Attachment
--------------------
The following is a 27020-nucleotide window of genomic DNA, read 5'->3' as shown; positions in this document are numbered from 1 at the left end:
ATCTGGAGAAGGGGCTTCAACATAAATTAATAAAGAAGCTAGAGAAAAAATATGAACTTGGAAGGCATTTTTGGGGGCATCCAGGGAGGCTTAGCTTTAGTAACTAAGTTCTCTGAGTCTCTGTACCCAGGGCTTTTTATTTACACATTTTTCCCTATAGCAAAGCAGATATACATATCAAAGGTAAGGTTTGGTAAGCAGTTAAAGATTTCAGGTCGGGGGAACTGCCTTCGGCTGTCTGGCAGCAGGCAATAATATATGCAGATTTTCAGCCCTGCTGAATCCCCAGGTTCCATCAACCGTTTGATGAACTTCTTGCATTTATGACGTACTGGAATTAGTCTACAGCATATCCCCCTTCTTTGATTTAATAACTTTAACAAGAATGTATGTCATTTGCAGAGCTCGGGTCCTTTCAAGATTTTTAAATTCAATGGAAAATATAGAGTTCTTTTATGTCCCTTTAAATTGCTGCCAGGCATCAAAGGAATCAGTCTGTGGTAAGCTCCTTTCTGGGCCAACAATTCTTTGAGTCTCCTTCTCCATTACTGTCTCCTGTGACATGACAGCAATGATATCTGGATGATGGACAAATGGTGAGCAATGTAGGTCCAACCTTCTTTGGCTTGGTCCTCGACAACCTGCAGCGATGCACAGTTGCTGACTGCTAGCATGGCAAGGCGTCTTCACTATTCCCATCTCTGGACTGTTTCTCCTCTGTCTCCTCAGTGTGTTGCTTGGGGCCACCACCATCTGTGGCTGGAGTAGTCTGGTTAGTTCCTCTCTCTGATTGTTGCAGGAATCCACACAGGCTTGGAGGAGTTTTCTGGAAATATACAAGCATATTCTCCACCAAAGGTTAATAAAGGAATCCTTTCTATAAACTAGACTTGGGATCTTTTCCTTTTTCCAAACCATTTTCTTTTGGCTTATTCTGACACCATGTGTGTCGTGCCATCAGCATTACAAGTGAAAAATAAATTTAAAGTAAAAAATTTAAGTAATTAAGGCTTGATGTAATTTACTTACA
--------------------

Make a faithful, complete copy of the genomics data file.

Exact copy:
The following is a 27020-nucleotide window of genomic DNA, read 5'->3' as shown; positions in this document are numbered from 1 at the left end:
ATCTGGAGAAGGGGCTTCAACATAAATTAATAAAGAAGCTAGAGAAAAAATATGAACTTGGAAGGCATTTTTGGGGGCATCCAGGGAGGCTTAGCTTTAGTAACTAAGTTCTCTGAGTCTCTGTACCCAGGGCTTTTTATTTACACATTTTTCCCTATAGCAAAGCAGATATACATATCAAAGGTAAGGTTTGGTAAGCAGTTAAAGATTTCAGGTCGGGGGAACTGCCTTCGGCTGTCTGGCAGCAGGCAATAATATATGCAGATTTTCAGCCCTGCTGAATCCCCAGGTTCCATCAACCGTTTGATGAACTTCTTGCATTTATGACGTACTGGAATTAGTCTACAGCATATCCCCCTTCTTTGATTTAATAACTTTAACAAGAATGTATGTCATTTGCAGAGCTCGGGTCCTTTCAAGATTTTTAAATTCAATGGAAAATATAGAGTTCTTTTATGTCCCTTTAAATTGCTGCCAGGCATCAAAGGAATCAGTCTGTGGTAAGCTCCTTTCTGGGCCAACAATTCTTTGAGTCTCCTTCTCCATTACTGTCTCCTGTGACATGACAGCAATGATATCTGGATGATGGACAAATGGTGAGCAATGTAGGTCCAACCTTCTTTGGCTTGGTCCTCGACAACCTGCAGCGATGCACAGTTGCTGACTGCTAGCATGGCAAGGCGTCTTCACTATTCCCATCTCTGGACTGTTTCTCCTCTGTCTCCTCAGTGTGTTGCTTGGGGCCACCACCATCTGTGGCTGGAGTAGTCTGGTTAGTTCCTCTCTCTGATTGTTGCAGGAATCCACACAGGCTTGGAGGAGTTTTCTGGAAATATACAAGCATATTCTCCACCAAAGGTTAATAAAGGAATCCTTTCTATAAACTAGACTTGGGATCTTTTCCTTTTTCCAAACCATTTTCTTTTGGCTTATTCTGACACCATGTGTGTCGTGCCATCAGCATTACAAGTGAAAAATAAATTTAAAGTAAAAAATTTAAGTAATTAAGGCTTGATGTAATTTACTTACA